The Crash Diet of Exercise
Why the insanity workout is insane!
For those of you who prefer home workouts rather than the gym, programmes like insanity may seem like a good option. The adverts sure are persuasive; '1 year of fat loss in 60 days' 'burn 1000 calories an hour', who wouldn't want that? However when you analyse the programme for the person they are marketing to (a person out of shape, not used to exercise, looking for a quick fix), it is dangerous and highly likely to cause injury, as well as being unsustainable! These extreme conditioning programmes are the exercise equivalent of a crash diet.
The insanity workout is a 60 day programme with 6 sessions a week. Within the 60 days there is a week of lower intensity then it's back to high intensity for the remaining sessions. I've mapped it out as you would a typical coaching programme with the 'hot sessions' in red:
You would normally have 1-2 high intensity sessions in a week to make sure it's sustainable and they are performed well.
Each session is an hour of 3mins on 30s off. This work to rest ratio of 10:1 is not supported in research or when you consider the physiology of how long your body needs to recover in order to execute exercise effectively.
Does it work?
Like crash diets that go extreme, an extreme conditioning programme like insanity will work at getting your fat down and fitness up. Despite having a poorly reasoned work to rest ratio, it is still high intensity training (HIT) and there is very good evidence that HIT training decreases fat and increases fitness.
However it doesn't necessarily improve your strength. It is body weight exercise only i.e. jumping jacks, burpees, squats but because it's high reps low weight it will only be targeting muscle endurance. The overload needed to get strength gains will not be there with body weight alone. Therefore, you will not be able to squat more weight but you will be able to do more air squats and press ups.
Typically for strength training you need a rep range of 4-6 at 80% of your maximum with a recovery time of 2-3mins to allow maximum muscle recruitment. In insanity the workouts are 30-60s with reps generally over 20 which targets endurance.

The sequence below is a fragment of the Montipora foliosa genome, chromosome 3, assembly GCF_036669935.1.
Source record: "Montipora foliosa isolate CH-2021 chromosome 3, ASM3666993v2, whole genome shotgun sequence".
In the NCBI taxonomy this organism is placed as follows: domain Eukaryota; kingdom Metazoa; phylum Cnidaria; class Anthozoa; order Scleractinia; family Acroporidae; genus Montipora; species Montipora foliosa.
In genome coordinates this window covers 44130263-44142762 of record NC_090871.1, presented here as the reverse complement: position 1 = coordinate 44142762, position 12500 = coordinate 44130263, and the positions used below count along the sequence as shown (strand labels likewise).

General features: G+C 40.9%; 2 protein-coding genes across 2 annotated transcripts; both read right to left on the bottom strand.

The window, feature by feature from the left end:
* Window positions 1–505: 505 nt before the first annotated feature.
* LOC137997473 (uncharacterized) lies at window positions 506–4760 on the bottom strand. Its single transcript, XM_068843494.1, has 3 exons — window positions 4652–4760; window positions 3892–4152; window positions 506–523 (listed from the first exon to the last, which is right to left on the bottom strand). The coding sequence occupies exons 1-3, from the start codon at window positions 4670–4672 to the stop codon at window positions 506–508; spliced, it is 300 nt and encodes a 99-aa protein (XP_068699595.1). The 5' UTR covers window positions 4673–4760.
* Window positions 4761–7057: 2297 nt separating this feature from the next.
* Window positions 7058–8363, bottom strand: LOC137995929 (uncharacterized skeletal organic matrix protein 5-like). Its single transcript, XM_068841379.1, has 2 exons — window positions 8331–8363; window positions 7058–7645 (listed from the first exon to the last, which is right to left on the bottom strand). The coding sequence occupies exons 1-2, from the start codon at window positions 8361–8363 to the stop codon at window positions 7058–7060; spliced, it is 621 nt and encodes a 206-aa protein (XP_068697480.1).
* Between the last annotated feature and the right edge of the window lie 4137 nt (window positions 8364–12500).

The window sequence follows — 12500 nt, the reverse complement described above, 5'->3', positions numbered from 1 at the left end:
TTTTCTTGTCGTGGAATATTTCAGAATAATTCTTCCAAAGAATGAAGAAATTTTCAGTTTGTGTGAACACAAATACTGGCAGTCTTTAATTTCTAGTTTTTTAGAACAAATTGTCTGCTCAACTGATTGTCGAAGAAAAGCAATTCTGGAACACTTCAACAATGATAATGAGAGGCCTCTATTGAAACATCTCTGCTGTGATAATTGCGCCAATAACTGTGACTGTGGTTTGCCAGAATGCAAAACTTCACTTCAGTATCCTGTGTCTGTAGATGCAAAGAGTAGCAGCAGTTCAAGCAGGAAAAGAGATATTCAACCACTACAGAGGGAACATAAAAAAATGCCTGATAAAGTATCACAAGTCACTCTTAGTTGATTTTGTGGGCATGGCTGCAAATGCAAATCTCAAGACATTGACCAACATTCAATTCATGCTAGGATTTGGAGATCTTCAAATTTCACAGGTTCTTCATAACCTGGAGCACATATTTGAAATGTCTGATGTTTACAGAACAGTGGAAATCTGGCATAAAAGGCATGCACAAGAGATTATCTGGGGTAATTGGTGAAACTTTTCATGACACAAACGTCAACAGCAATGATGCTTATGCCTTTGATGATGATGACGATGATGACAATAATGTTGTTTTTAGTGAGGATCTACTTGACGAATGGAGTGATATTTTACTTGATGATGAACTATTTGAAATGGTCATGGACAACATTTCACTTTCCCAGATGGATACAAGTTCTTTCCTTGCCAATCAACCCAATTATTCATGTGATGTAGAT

The workouts are much more cardio orientated than strength.
What are the issues?
Working out 6x per week at max intensity is not sustainable. Whilst they acknowledge this is only for 60 days that is still a long time to sustain this level of work if you are not trained for it.
It has been seen in soldiers who undertake these extreme conditioning programmes to supplement their training become ‘catabolic nightmares’, where their bodies go into shut down as the workload is too much. It is recommended that interval training is used sparingly in a workout plan due to the demands on the body.
It goes against research
Not only does it have none of it’s own research, it goes against research and guidelines. There is not even physiological theory to support it. Interval sessions that have been proved to work in research have work to rest ratios of 2:1, 1:1, 1:2 (insanity is 10:1). If you have insufficient rest, your lactate levels build up and your muscles will stop being able to work effectively. You actually see this on the videos of the participants in the background needing to pull up or start losing form. As well as being bad practice, it is actually inefficient and unnecessary to work that hard for that long.
I have seen many patients with injuries after trying this programme. It is often musculoskeletal injury due to overload or fatigue affecting movement control
If stress persists for an extended time the exhaustion phase is reached = fatigue/soreness/inability to adapt to stressors/overtraining/maladaptiveness if no variety or stress too great.
Their marketing is misleading
Nowhere in the 30min infomercial does it say not for beginners in fact it specifically says ‘you do not have to be in shape to try it’. There is a disclaimer at the bottom of the info pack that says this is not a programme for beginners but you have to search for it and the way it is marketed does not imply this is a problem.
If you want to do the insanity workout or equivalent, I would make sure you are happy running for 30-60mins first and can do 10-20 push ups.
Add in more rest days - you SHOULD NOT be working to max intensity 6x per week. Unless you are very used to this type of training I would add in extra rest days or do something low intensity on the off days.
Extreme conditioning programmes like insanity are not for the faint hearted. There is a place for this type of work but not in the way they prescribe it which can leave you open to injury and doing unnecessary work. As with crash diets they are unsustainable and can leave you worse off once the initial phase is over. There are no quick fixes, if something seems to good to be true - it probably is.
ACSM ECP Guidelines https://www.acsm.org/docs/default-source/brochures/extreme-conditioning-programs.pdf
ACSM HIIT Guidelines https://www.acsm.org/docs/brochures/high-intensity-interval-training.pdf
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